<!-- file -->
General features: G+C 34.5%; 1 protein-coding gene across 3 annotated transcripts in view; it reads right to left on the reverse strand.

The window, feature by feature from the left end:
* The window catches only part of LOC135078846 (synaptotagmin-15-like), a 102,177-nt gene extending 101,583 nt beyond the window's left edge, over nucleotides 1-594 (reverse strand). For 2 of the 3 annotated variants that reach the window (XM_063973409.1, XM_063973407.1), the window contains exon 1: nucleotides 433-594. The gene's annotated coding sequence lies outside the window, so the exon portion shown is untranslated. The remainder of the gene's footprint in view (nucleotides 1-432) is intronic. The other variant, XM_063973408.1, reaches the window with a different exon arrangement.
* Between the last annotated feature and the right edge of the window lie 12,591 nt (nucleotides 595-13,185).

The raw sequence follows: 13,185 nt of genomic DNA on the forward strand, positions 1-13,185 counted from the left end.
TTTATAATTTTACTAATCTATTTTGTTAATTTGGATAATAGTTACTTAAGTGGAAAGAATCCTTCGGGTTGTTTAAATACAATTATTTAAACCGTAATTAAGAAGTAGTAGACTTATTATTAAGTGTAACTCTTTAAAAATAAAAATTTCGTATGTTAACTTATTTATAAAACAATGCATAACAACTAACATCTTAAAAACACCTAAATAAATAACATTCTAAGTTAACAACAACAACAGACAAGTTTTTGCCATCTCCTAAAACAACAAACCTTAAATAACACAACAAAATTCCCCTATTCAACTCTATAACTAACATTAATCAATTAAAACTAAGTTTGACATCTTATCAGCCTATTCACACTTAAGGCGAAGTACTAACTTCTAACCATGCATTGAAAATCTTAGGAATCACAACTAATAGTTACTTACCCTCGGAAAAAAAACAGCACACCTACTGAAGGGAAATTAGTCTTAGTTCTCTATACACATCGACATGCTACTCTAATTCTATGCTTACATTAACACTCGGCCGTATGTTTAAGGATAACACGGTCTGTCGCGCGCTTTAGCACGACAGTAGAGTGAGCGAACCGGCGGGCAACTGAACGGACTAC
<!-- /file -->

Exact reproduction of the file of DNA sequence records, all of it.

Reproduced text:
General features: G+C 34.5%; 1 protein-coding gene across 3 annotated transcripts in view; it reads right to left on the reverse strand.

The window, feature by feature from the left end:
* The window catches only part of LOC135078846 (synaptotagmin-15-like), a 102,177-nt gene extending 101,583 nt beyond the window's left edge, over nucleotides 1-594 (reverse strand). For 2 of the 3 annotated variants that reach the window (XM_063973409.1, XM_063973407.1), the window contains exon 1: nucleotides 433-594. The gene's annotated coding sequence lies outside the window, so the exon portion shown is untranslated. The remainder of the gene's footprint in view (nucleotides 1-432) is intronic. The other variant, XM_063973408.1, reaches the window with a different exon arrangement.
* Between the last annotated feature and the right edge of the window lie 12,591 nt (nucleotides 595-13,185).

The raw sequence follows: 13,185 nt of genomic DNA on the forward strand, positions 1-13,185 counted from the left end.
TTTATAATTTTACTAATCTATTTTGTTAATTTGGATAATAGTTACTTAAGTGGAAAGAATCCTTCGGGTTGTTTAAATACAATTATTTAAACCGTAATTAAGAAGTAGTAGACTTATTATTAAGTGTAACTCTTTAAAAATAAAAATTTCGTATGTTAACTTATTTATAAAACAATGCATAACAACTAACATCTTAAAAACACCTAAATAAATAACATTCTAAGTTAACAACAACAACAGACAAGTTTTTGCCATCTCCTAAAACAACAAACCTTAAATAACACAACAAAATTCCCCTATTCAACTCTATAACTAACATTAATCAATTAAAACTAAGTTTGACATCTTATCAGCCTATTCACACTTAAGGCGAAGTACTAACTTCTAACCATGCATTGAAAATCTTAGGAATCACAACTAATAGTTACTTACCCTCGGAAAAAAAACAGCACACCTACTGAAGGGAAATTAGTCTTAGTTCTCTATACACATCGACATGCTACTCTAATTCTATGCTTACATTAACACTCGGCCGTATGTTTAAGGATAACACGGTCTGTCGCGCGCTTTAGCACGACAGTAGAGTGAGCGAACCGGCGGGCAACTGAACGGACTAC